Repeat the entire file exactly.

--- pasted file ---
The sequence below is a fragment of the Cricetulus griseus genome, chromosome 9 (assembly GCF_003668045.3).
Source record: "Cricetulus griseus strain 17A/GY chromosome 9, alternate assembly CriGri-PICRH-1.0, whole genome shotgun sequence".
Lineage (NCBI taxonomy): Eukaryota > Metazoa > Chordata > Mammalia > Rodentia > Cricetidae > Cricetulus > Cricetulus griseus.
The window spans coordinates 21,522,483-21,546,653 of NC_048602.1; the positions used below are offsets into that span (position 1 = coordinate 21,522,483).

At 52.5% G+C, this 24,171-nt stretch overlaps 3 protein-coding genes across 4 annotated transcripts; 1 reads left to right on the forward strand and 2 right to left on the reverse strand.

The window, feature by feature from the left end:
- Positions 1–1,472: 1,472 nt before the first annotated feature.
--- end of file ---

The sequence below is a fragment of the Cricetulus griseus genome, chromosome 9 (assembly GCF_003668045.3).
Source record: "Cricetulus griseus strain 17A/GY chromosome 9, alternate assembly CriGri-PICRH-1.0, whole genome shotgun sequence".
Lineage (NCBI taxonomy): Eukaryota > Metazoa > Chordata > Mammalia > Rodentia > Cricetidae > Cricetulus > Cricetulus griseus.
The window spans coordinates 21,522,483-21,546,653 of NC_048602.1; the positions used below are offsets into that span (position 1 = coordinate 21,522,483).

At 52.5% G+C, this 24,171-nt stretch overlaps 3 protein-coding genes across 4 annotated transcripts; 1 reads left to right on the forward strand and 2 right to left on the reverse strand.

The window, feature by feature from the left end:
- Positions 1–1,472: 1,472 nt before the first annotated feature.